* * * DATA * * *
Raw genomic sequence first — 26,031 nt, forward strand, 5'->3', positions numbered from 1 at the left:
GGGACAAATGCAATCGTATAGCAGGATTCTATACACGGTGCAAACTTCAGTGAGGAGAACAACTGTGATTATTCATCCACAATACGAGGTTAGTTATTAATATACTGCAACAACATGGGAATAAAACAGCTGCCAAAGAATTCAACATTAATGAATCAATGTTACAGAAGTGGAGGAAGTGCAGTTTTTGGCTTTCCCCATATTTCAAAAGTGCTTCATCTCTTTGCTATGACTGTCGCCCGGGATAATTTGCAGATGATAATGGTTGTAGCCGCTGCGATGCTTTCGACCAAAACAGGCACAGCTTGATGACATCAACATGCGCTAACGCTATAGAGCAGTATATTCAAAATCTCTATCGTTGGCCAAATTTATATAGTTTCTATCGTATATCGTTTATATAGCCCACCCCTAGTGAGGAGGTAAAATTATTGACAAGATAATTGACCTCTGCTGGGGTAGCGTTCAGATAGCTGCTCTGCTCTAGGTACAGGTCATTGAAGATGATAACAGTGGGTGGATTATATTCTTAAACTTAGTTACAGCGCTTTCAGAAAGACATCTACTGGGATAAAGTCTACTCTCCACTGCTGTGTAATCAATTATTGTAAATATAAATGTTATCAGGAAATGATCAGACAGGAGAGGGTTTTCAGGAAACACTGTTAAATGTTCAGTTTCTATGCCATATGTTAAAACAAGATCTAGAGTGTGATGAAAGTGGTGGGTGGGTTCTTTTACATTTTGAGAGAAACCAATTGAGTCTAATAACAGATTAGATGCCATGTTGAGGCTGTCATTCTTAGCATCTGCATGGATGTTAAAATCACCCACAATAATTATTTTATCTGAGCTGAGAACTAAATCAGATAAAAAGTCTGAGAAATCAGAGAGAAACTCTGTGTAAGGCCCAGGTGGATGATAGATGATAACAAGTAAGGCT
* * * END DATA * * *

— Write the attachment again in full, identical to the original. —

Raw genomic sequence first — 26,031 nt, forward strand, 5'->3', positions numbered from 1 at the left:
GGGACAAATGCAATCGTATAGCAGGATTCTATACACGGTGCAAACTTCAGTGAGGAGAACAACTGTGATTATTCATCCACAATACGAGGTTAGTTATTAATATACTGCAACAACATGGGAATAAAACAGCTGCCAAAGAATTCAACATTAATGAATCAATGTTACAGAAGTGGAGGAAGTGCAGTTTTTGGCTTTCCCCATATTTCAAAAGTGCTTCATCTCTTTGCTATGACTGTCGCCCGGGATAATTTGCAGATGATAATGGTTGTAGCCGCTGCGATGCTTTCGACCAAAACAGGCACAGCTTGATGACATCAACATGCGCTAACGCTATAGAGCAGTATATTCAAAATCTCTATCGTTGGCCAAATTTATATAGTTTCTATCGTATATCGTTTATATAGCCCACCCCTAGTGAGGAGGTAAAATTATTGACAAGATAATTGACCTCTGCTGGGGTAGCGTTCAGATAGCTGCTCTGCTCTAGGTACAGGTCATTGAAGATGATAACAGTGGGTGGATTATATTCTTAAACTTAGTTACAGCGCTTTCAGAAAGACATCTACTGGGATAAAGTCTACTCTCCACTGCTGTGTAATCAATTATTGTAAATATAAATGTTATCAGGAAATGATCAGACAGGAGAGGGTTTTCAGGAAACACTGTTAAATGTTCAGTTTCTATGCCATATGTTAAAACAAGATCTAGAGTGTGATGAAAGTGGTGGGTGGGTTCTTTTACATTTTGAGAGAAACCAATTGAGTCTAATAACAGATTAGATGCCATGTTGAGGCTGTCATTCTTAGCATCTGCATGGATGTTAAAATCACCCACAATAATTATTTTATCTGAGCTGAGAACTAAATCAGATAAAAAGTCTGAGAAATCAGAGAGAAACTCTGTGTAAGGCCCAGGTGGATGATAGATGATAACAAGTAAGGCT